We’re focusing on movement habits and the brain – if you missed last week’s post on Bad Technique vs Pathomechanics scroll and check it out so you’re up to date.
To recap last week’s terminology:
Pathomechanics = Bad Biomechanics;
Bad Biomechanics = Bad Ingrained Movement Habits;
Bad Ingrained Movement Habits = Movement Sins.
How do these bad movement habits become so ingrained and difficult to change?
There’s no denying that the human brain is pretty phenomenal, but if we’re being honest, when it comes to movement it’s also a little lazy! The brain decides what movements do or which direction to take the body, but it doesn’t necessarily choose the most biomechanically correct neural path to create that movement. Instead it chooses the most efficient neural pathway – the easiest and fastest method.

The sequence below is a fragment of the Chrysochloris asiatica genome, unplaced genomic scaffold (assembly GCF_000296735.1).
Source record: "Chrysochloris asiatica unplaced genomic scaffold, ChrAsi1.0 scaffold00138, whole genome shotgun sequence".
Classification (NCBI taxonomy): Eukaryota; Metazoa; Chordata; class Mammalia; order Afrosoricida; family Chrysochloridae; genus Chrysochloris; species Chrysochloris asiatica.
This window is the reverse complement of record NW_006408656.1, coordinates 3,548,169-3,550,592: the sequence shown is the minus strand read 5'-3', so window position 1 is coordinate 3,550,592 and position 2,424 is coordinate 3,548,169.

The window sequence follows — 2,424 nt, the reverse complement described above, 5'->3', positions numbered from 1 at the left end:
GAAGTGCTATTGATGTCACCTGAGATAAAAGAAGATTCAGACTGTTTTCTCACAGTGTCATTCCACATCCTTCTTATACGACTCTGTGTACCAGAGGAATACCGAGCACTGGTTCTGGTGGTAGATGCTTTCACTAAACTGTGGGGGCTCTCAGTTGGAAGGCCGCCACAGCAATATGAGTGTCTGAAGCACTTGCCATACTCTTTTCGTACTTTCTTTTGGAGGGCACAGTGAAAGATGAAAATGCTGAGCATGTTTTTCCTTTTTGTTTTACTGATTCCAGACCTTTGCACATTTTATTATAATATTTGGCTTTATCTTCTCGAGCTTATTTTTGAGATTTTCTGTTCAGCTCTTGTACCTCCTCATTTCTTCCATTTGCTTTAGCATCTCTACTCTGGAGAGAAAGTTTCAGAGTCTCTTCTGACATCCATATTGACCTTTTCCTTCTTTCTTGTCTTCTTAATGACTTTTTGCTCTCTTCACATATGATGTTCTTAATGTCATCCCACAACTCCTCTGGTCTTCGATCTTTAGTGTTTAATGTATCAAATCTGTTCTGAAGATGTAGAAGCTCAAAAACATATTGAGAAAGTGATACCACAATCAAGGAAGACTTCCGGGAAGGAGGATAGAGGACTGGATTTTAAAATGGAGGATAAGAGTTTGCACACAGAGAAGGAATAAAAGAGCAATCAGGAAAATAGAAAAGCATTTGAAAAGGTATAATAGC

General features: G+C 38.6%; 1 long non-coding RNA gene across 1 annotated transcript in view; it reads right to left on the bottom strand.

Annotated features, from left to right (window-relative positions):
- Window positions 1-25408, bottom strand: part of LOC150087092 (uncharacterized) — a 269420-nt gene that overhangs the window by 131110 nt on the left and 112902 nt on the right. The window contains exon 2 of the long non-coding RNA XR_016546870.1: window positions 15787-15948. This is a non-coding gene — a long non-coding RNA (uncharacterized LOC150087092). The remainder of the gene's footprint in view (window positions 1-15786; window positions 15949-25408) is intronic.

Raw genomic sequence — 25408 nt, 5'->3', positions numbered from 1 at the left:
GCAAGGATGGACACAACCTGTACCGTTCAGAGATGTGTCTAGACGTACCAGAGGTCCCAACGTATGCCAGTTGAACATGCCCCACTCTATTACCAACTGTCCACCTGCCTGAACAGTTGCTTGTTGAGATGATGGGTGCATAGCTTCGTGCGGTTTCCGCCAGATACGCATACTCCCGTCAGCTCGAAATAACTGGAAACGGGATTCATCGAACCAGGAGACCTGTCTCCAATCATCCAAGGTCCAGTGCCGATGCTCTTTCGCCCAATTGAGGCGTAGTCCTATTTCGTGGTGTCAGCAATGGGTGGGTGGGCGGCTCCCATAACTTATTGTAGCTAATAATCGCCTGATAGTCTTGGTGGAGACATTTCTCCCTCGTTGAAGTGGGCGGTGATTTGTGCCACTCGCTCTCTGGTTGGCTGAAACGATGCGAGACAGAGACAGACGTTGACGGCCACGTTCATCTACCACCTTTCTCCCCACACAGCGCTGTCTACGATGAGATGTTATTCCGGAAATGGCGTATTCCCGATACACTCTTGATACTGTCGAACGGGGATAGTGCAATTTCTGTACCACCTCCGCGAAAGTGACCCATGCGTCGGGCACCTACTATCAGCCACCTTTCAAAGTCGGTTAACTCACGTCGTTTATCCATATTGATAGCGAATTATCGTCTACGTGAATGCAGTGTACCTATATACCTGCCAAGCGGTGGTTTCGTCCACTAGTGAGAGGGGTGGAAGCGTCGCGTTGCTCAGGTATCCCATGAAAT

Think of a neural pathway as an electrical cord. The copper wires are the neurons that carry the electrical signal from the brain to the muscles to create muscle contraction and movement, and the plastic coating around the wires is the myelin coating that surrounds a neural pathway – the more the pathway is used the thicker the myelin coating becomes.
Neural pathways become stronger, faster and more efficient the more they are used as the myelin sheath becomes thicker. So the more your body repeats the same pattern of movement, the more ingrained the neural pathway becomes, and the more habitual that movement becomes.
Given how our brain and nervous system works in this way, we can see how our movement sins develop, and how it feels so unnatural to change these dominant patterns of movement.
*So, how do we re-wire these pathways to optimise our biomechanics? *
Check out next week’s post
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